Brand Strategy: Streamlining your approach to your brand name by informing your sales team and outside marketing contractors about your plan for trademark protection will also help to strengthen your brand. If customer service and sales know your brand message, they will build your brand while protecting your trademarks at the same time. Make sure everyone is responsible for building the brand.
Trademark Strategy: Many, many trademark disputes revolve around one issue: Who was the first business to use a certain trademark? In the United States, that is a big question, one that affects who owns a trademark when a conflict arises. Thus, it is very important to keep records of how you use trademarks, where you use the trademarks, and when you started using trademarks. If you want to deny the registration of a competitor’s trademark that is too similar to your trademark, you may have to prove that you started using your trademark first. And, you may have to prove that you started using the trademark in a certain geographic region, such as the New York metropolitan area, if that’s where your competitor is located. Start a trademark file, gather the oldest advertising and promotional materials you can find using the trademark, and save them indefinitely.
Brand Strategy: Brand names present significant investments, when you consider the money that goes into designing logos, websites, brochures, fliers, and letterhead. All of that investment can turn into money if you sell your business or use the trademark as collateralization for a loan. Also, your brand can constantly bring money into your business as customers come to recognize your brand as a source of high-quality services or goods. Because brand names are worth a lot of money, keeping records of your use of branding will help you to see how your brand value rises and falls over time and allows you to track the effectiveness of your marketing and sales efforts.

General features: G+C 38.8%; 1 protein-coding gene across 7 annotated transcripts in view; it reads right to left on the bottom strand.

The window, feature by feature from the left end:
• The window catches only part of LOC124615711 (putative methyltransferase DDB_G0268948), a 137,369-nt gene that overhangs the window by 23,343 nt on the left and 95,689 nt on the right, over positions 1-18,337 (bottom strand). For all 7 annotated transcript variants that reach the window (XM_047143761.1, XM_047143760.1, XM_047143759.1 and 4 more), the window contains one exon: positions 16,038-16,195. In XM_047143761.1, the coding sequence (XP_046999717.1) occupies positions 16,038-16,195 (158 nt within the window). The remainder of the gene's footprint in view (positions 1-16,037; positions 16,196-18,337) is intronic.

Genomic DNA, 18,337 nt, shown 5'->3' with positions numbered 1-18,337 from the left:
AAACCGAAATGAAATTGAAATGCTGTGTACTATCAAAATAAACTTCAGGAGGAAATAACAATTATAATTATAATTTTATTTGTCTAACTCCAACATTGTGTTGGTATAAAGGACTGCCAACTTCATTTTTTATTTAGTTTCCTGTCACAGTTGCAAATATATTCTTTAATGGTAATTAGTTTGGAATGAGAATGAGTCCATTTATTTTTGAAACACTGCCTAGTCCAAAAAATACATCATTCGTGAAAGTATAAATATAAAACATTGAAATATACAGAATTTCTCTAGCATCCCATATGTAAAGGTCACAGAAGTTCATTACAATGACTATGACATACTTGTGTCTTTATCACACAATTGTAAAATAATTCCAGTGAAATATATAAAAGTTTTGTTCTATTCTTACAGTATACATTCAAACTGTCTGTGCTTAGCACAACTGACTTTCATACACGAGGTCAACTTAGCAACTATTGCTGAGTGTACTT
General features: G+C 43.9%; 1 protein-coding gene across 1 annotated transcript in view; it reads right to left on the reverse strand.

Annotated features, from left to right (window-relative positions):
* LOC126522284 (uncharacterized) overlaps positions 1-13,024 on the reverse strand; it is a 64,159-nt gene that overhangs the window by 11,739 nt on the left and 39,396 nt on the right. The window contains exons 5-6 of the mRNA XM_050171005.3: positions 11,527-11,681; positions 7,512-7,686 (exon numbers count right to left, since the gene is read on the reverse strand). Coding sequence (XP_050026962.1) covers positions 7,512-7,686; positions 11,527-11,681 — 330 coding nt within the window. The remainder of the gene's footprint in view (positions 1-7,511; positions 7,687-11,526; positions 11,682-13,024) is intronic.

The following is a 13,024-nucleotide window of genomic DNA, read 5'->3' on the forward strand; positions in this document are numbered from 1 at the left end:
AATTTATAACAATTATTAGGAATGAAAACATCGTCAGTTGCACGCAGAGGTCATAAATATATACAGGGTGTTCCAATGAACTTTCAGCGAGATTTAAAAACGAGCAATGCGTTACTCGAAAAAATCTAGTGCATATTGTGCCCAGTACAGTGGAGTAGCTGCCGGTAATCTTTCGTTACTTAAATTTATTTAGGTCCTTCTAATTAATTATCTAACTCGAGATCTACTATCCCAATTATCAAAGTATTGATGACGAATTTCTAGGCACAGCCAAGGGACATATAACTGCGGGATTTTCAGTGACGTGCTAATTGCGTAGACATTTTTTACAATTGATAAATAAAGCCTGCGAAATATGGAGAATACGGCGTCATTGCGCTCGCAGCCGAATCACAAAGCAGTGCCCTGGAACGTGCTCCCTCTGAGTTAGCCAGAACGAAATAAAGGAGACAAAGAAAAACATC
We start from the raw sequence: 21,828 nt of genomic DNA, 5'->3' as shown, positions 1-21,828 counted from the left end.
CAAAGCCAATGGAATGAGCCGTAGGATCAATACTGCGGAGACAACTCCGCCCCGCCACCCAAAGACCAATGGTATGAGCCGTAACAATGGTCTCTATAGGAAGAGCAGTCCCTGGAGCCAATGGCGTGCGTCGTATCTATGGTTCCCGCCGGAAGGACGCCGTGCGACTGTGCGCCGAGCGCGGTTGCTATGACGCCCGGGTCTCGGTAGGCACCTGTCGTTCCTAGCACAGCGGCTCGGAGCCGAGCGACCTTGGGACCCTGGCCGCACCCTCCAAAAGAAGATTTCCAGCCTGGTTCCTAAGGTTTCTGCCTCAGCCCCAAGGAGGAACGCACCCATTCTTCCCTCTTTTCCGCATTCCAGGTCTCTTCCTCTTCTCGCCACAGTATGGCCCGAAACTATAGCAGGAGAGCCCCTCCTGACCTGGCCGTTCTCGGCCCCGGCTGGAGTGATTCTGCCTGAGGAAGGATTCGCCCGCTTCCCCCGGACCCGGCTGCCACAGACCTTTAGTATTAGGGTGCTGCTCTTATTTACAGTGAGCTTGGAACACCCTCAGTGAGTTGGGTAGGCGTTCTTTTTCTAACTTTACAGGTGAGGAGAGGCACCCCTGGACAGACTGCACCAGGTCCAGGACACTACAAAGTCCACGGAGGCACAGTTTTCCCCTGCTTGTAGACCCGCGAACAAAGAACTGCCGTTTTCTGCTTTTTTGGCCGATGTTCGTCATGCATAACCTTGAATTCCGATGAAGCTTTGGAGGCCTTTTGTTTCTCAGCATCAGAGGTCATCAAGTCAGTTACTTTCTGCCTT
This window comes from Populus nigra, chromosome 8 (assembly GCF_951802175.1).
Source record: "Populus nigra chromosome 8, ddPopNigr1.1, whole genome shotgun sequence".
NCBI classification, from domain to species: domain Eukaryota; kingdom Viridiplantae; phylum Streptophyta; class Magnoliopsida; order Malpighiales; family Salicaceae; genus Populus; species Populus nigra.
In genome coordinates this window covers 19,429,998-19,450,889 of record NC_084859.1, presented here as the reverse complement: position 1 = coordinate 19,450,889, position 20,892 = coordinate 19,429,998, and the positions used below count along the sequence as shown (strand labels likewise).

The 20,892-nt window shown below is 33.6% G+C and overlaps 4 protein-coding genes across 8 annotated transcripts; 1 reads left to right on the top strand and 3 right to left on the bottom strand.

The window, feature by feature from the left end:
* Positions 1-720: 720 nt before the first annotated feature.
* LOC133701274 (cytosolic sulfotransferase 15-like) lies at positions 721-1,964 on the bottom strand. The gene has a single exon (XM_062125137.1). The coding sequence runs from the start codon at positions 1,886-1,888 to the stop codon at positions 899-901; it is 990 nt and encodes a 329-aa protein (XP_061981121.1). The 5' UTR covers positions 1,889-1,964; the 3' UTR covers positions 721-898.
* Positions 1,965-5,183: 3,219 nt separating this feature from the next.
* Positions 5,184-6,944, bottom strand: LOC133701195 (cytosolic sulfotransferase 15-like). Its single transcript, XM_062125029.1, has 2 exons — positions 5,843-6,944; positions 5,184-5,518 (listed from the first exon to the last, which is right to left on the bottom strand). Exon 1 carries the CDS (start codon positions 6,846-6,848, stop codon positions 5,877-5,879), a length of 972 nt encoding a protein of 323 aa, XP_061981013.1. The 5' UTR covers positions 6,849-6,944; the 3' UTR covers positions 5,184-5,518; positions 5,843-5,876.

Register your trademark
Trademark Strategy: Registration of your trademark with the U.S. Trademark Office is not an absolute guarantee of the superiority of your rights in the mark, but will do a lot to protect your trademark: (1) registration makes it easier to assert, prove, and enforce your trademark rights; (2) registration allows you to sue any infringer in federal court; and (3) registration makes your trademark easier to register and enforce abroad; for example, U.S. Customs will stop any goods that infringe on your trademark rights at the border. Even better, after five years of federal registration, your trademark rights become virtually incontestable.
Brand Strategy: Protecting your trademark always complements your efforts to establish and protect your brand name, and federal registration offers significant protections for your brand. Registering your trademark will place it on a nationwide database of registered trademarks, which other business owners will search before applying for their own trademarks. Another benefit of federal registration of your trademark is the right to use the ® signifier, which you can only use after you register your trademark with the U.S. Trademark Office. (Otherwise, you can use only the ™ signifier.)
Following these tips will build your brands and protect your trademarks, which will help your business to take on the challenges of the increasingly-crowded marketplace where online presence, branding, and well-protected trademarks are crucial.
DISCLAIMER: The application and impact of laws can vary widely based on the specific facts involved. Nothing in this column should be considered legal advice or an offer to perform services. Do not act upon any information provided in this column, including choosing an attorney, without independent investigation or legal representation. This column is not a substitute for consultation with an attorney.